Long blog today, afraid I’m too tired to edit it or even check my poor spelling! Thought it would be good to get it out there. I’ll also post our media release for a shorter version!
The summary is that the jury will go out just after 9am tomorrow to consider their verdict – so we may enjoy the freedom of the night!
Before proceedings began today, Mr Dembo, for the prosecution noted a banner hung over chairs in the court, that he thought would prove a distraction to the jury. The Judge stated that she could only see a strip of yellow, which seemed a non issue. While Mr Dembo stated he could also see a peace sign, the Judge didn’t think it was necessary to remove it. So today we were able to proudly sit around a traditional rainbow colored flag with the words PEACE and the peace sign displayed.
Then Donna made an application to the court -
“After legal advice we’ve all come to an agreement, that we’d like to make a formal application for a permanent stay of the trial…We believe that an objective observer of the trial would not see that Justice would be se to be done, for a number of factors including: the application of the Defence (Special Undertakings) Act; the public interest immunity ruling restricting critical evidence being presented; that the ruling on Parliamentary Privilege also restricting evidence; the restriction of expert witnesses that would have strengthened the case; and the lack of defences that are able to be presented to the jury.”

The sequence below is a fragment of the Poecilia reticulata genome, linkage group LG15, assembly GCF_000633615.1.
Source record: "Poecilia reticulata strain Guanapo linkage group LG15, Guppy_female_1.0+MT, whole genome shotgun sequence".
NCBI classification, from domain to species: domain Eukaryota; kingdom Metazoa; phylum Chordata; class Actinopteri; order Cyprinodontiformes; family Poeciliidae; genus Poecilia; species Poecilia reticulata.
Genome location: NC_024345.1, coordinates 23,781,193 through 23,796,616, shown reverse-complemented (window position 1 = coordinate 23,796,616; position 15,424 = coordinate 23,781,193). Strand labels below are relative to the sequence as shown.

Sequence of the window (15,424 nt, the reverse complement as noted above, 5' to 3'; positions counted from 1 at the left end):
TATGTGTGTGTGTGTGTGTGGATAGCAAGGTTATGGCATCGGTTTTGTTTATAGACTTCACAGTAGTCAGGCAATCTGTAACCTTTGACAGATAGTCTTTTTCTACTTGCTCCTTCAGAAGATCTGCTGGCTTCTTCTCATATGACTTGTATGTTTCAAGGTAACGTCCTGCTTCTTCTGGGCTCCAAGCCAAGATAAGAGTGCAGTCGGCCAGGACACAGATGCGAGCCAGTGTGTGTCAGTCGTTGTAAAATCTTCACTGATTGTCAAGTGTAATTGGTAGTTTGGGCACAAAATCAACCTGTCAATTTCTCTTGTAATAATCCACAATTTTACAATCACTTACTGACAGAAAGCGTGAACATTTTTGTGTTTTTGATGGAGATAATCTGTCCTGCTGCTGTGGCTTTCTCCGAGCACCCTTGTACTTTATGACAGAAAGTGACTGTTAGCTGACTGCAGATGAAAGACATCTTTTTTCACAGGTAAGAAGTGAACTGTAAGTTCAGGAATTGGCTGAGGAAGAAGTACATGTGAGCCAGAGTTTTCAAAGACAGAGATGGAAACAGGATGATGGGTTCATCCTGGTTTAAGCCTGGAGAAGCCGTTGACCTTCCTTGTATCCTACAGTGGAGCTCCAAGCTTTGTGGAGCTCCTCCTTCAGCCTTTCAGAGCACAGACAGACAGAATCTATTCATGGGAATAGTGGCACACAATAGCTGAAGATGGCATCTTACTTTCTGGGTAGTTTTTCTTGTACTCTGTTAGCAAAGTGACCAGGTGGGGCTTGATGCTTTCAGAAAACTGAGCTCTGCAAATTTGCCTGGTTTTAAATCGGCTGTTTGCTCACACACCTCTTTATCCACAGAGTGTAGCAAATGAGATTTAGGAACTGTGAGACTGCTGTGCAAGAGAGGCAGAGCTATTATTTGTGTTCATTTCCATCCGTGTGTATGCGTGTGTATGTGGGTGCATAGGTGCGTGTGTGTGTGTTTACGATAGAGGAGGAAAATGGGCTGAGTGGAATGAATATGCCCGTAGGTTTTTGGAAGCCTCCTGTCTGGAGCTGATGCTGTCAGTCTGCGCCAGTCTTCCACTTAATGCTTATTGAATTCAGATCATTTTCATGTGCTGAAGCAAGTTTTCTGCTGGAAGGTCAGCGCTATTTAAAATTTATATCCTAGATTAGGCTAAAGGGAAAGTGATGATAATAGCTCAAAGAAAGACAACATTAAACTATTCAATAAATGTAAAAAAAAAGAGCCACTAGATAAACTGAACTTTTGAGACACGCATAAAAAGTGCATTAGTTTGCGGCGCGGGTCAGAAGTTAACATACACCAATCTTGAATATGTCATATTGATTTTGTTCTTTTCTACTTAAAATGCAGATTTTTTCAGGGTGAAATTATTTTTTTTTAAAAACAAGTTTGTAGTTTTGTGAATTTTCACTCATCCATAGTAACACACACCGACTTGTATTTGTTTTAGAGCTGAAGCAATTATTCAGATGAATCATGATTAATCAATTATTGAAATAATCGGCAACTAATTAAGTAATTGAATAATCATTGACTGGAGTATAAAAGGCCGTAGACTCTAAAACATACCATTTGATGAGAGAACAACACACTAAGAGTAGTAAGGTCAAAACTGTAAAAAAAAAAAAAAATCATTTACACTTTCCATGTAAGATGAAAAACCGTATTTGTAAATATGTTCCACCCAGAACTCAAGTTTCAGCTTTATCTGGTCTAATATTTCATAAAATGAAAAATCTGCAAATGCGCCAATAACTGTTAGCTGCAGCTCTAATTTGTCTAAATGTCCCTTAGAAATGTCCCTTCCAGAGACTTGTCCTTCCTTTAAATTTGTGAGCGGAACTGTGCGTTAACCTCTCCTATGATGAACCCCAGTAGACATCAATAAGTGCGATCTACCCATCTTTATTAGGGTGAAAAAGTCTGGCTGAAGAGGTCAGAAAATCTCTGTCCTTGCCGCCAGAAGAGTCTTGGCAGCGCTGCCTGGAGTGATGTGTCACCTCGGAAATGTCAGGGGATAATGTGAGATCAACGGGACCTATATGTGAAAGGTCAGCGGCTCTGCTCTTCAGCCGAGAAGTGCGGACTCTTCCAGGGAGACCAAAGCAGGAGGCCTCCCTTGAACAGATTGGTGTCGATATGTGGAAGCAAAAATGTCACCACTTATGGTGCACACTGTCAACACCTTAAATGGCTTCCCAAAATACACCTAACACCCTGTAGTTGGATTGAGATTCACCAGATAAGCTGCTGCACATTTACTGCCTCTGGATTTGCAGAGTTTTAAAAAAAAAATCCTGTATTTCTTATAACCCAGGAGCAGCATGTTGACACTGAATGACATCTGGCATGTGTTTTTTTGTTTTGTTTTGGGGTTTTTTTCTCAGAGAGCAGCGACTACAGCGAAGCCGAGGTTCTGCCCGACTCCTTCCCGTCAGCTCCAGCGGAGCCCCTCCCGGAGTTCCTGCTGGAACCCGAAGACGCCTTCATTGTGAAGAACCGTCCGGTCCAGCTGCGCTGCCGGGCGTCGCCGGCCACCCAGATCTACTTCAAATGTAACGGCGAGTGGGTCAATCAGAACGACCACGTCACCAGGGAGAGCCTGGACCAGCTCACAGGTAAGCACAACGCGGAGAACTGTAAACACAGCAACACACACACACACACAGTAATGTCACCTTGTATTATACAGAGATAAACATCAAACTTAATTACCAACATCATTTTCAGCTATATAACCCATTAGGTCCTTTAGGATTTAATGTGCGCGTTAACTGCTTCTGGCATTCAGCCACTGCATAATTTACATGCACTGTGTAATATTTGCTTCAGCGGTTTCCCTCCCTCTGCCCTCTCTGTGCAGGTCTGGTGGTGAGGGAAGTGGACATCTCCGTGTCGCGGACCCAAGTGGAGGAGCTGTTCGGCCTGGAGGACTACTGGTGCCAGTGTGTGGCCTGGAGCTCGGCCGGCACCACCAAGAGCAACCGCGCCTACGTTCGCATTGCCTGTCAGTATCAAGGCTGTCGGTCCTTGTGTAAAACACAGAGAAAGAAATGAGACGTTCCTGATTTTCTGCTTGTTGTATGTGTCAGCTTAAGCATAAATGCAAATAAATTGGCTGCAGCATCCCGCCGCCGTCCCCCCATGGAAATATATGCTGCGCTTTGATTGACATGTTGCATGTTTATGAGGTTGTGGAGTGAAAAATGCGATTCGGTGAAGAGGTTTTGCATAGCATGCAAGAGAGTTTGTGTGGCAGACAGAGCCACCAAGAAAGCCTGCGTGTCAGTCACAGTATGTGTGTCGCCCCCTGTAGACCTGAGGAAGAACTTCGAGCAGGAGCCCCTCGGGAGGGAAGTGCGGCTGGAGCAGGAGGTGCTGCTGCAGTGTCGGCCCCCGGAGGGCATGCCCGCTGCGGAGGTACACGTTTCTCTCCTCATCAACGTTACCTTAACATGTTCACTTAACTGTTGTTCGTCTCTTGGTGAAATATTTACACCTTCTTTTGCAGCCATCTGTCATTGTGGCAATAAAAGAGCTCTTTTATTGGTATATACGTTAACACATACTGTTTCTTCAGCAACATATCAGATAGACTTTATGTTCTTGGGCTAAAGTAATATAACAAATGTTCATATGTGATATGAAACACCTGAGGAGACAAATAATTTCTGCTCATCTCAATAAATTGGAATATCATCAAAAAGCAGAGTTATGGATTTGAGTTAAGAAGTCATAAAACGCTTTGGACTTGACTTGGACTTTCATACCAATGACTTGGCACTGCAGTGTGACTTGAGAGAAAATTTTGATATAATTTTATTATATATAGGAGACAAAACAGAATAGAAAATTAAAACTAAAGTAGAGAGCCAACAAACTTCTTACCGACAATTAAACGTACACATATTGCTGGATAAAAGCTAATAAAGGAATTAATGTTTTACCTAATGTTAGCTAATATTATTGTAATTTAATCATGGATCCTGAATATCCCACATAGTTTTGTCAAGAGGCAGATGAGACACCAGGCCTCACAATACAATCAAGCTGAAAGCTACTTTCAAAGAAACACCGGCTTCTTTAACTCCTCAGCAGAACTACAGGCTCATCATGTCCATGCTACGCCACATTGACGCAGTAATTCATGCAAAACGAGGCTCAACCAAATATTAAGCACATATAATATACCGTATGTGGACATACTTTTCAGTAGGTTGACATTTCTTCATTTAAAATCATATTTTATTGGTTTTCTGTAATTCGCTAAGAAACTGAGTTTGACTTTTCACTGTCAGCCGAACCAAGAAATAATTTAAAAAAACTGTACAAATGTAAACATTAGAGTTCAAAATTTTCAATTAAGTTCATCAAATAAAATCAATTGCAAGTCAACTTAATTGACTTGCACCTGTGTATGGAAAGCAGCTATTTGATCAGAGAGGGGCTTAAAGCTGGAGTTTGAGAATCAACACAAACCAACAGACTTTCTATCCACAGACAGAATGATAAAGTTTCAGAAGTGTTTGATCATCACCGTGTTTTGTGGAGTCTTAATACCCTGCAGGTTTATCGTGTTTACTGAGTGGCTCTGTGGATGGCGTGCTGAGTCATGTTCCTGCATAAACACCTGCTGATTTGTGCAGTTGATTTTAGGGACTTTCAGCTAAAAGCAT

In reply Judge Sally Thomas stated “I note the application and the reasons for it…however the application is refused”.
The jury was then brought in, and the crown began its closing statement.
The crown detailed their argument, representing the defendants as flagrant law breakers - “It’s not for any of us to place ourselves above the law” he argued. “There are ways and means, sometimes they take a long time...for the due process to work”.
He stated “I’ll be asking you to take into account the relevant facts…this is not a parliament, it is not a bible school, and it is not a church, it is a court of law”. It was an insulting comment, it’s clear we all know that we are in the domain of the law, a fact that has been painfully obvious as the many rulings have gone against us, restricting severely the evidence that could be presented.
He implored the jury “You can’t go in there are say we’ll forget about what the Judge has said to you about the law”. Perhaps he would fears that anything other than the law may be significant to the jury. Later he implored them not to consider the result of the charges. He insulted Jim, by suggesting that by wearing a t-shirt with an Iraqi mother and her child, and then weeping as he holds up the photo – that he was being inconsistent.
“You’re not dealing with violent offenders here…but you cannot take into account any sympathies you may have…neither can you take prejudices into account…you can only take into account is the evidence, not emotion…I will suggest that all they have put to you is emotional information”.